The gold medals get all the attention at the Olympics, but winners of the silver and bronze medals are proud, too. So it goes with children’s book awards as well. Anyone would be thrilled to win the Newbery or Caldecott Medals, but earning an Honor (as the runners-up are called) is nothing to sneeze at.
This year’s honor books – and yes, they earn a silver medal – include one of those fascinating true stories that makes readers say, “how come I never knew that?”
Chris Barton’s “The Day-Glo Brothers, the True Story of Bob and Joe Switzer’s Bright Ideas and Brand-New Colors” was named a Sibert Honor book this year. (The Sibert Medal, which recognizes outstanding nonfiction books for young readers, went to Tanya Lee Stone’s “Almost Astronauts.”) Joe and Bob, born in 1914 and 1915 in Billings, Montana, were always coming up with crazy inventions. After reading in Popular Science about fluorescent paints, they started fooling around with chemicals from their father’s drugstore. Using their mother’s kitchen mixer, they created paints that glowed under black lights, jazzing up Joe’s magic acts. But it was a happy accident when Bob created a bright orange dye that glowed even in sunshine, and day-glo paints were born.
Barton tells the story in a breezy style that evokes the era when a couple of guys tinkering in their garage could come up with something revolutionary. Back matter explains how regular and day-glo fluorescent paints work, and an author’s note chronicles Barton’s growing fascination with the Switzers’ story. Tony Persiani’s retro black and white illustrations highlighted with splashes of day-glo colors make each page pop.
The 2010 Caldecott committee named Liz Garton Scanlon’s “All the World” as an honor book this year (Jerry Pinkney’s “The Lion and the Mouse” was the winner). The text quietly lists beloved elements of the natural world: “Hive, bee, wings, hum, Husk, cob, corn, yum!” From seashore to garden, sunshine to rain, morning to evening, Scanlon’s hypnotic text leads young readers from the close, familiar elements of their world to a larger view: “Hope and peace and love and trust, All the world is all of us.”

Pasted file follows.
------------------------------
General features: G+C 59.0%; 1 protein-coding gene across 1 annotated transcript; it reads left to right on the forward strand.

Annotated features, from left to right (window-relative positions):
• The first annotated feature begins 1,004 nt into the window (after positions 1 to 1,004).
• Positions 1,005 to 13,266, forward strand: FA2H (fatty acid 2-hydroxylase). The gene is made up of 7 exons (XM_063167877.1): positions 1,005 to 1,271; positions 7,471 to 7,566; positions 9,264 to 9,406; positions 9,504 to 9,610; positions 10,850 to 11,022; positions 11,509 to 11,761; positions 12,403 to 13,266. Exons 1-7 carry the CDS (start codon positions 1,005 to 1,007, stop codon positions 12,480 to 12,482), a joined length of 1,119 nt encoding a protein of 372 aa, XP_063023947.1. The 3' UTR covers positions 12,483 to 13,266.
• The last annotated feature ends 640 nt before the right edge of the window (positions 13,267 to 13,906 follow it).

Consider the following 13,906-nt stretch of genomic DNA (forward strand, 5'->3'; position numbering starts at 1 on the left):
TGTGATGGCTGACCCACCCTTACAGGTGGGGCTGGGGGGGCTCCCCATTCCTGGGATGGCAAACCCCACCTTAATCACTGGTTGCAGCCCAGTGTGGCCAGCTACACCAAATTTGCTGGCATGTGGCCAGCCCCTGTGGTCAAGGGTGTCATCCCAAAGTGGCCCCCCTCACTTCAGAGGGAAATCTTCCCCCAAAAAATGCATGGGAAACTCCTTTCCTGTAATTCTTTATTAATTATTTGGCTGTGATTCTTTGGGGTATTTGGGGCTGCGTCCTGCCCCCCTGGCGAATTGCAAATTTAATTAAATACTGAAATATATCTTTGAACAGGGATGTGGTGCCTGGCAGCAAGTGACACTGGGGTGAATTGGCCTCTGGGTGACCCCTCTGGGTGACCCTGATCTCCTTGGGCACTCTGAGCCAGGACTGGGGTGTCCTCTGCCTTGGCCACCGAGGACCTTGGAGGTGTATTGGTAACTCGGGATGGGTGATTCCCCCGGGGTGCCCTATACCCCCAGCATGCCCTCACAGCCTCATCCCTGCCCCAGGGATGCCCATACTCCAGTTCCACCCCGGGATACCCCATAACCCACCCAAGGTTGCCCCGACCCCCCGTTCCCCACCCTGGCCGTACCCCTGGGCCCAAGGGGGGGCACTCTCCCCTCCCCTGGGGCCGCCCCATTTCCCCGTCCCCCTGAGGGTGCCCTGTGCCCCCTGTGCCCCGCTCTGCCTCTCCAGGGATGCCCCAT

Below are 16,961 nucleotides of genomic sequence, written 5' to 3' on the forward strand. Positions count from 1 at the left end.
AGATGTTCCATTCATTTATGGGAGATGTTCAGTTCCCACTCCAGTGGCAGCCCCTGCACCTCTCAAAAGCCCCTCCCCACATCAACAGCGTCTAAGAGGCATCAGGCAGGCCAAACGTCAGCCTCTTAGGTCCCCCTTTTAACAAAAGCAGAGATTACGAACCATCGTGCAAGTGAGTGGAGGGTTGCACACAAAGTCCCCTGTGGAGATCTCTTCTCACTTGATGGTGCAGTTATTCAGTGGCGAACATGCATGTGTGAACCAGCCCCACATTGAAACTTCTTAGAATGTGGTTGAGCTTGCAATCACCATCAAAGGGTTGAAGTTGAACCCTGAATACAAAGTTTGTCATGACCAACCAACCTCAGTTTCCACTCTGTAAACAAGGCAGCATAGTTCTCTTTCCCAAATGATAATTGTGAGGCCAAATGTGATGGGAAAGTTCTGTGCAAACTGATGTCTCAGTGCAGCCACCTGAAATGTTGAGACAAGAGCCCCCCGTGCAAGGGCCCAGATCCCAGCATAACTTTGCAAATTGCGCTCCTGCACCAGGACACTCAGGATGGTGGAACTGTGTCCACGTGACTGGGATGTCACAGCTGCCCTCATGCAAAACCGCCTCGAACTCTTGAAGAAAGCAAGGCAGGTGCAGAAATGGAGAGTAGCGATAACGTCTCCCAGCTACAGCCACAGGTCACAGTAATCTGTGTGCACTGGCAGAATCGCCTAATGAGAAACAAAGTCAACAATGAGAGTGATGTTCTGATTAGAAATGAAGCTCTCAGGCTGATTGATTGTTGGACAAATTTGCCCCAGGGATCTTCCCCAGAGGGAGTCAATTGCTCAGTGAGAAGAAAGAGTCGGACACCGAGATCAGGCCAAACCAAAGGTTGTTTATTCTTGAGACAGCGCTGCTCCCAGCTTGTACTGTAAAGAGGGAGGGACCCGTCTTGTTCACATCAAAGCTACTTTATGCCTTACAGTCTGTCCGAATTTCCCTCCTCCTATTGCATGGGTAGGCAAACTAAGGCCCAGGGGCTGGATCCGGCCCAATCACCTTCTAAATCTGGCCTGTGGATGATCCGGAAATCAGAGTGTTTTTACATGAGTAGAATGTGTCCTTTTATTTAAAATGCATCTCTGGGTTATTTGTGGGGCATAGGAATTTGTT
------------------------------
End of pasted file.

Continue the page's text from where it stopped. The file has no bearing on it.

Marla Frazee’s illustrations are both intimate and expansive, and she does just what the best picture book illustrators do: she builds on the text without overwhelming it. Though Scanlon never mentions specific people, alert readers will notice that the cast of characters at the beach, visiting the farmer’s market, and cooking dinner, appear over and over, turning out to be “Nanas, papas, cousins, kin.”
At first reading, I wondered whether the book was too abstract for young readers, despite Frazee’s tender illustrations. However, many parents report that children ask for this book to be read again and again.
Grace Lin’s “Where the Mountains Meet the Moon,” a Newbery Honor book, elicits similar reports from families. The story of Minli, a brave girl from a poor village who follows a dragon on a quest to find the Old Man of the Moon, is interspersed with fairy tales told by Minli’s father. In true fairy tale fashion, Minli befriends an assortment of creatures along her journey, and they help her to find her heart’s desire. Readers and listeners from eight to ten will find Minli’s adventures compelling, and the beautifully crafted book makes a perfect gift for fairy tale fans.
First published in the Free Lance-Star on February 23, 2010.